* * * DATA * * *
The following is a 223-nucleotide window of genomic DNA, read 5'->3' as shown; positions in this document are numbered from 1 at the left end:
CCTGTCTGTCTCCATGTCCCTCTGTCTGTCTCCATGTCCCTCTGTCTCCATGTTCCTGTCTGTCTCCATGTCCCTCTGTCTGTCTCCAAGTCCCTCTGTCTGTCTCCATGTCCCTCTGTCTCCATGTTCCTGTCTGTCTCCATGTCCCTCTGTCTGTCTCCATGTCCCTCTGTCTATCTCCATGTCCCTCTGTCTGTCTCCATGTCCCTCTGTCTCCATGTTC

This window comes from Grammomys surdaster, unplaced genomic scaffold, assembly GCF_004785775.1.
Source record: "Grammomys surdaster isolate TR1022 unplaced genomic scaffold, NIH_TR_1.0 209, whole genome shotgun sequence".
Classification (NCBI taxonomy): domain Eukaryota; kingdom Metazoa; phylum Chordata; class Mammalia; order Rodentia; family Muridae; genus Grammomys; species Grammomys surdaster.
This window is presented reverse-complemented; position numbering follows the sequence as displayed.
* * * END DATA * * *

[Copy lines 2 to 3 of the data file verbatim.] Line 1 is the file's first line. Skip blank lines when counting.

CCTGTCTGTCTCCATGTCCCTCTGTCTGTCTCCATGTCCCTCTGTCTCCATGTTCCTGTCTGTCTCCATGTCCCTCTGTCTGTCTCCAAGTCCCTCTGTCTGTCTCCATGTCCCTCTGTCTCCATGTTCCTGTCTGTCTCCATGTCCCTCTGTCTGTCTCCATGTCCCTCTGTCTATCTCCATGTCCCTCTGTCTGTCTCCATGTCCCTCTGTCTCCATGTTC

This window comes from Grammomys surdaster, unplaced genomic scaffold, assembly GCF_004785775.1.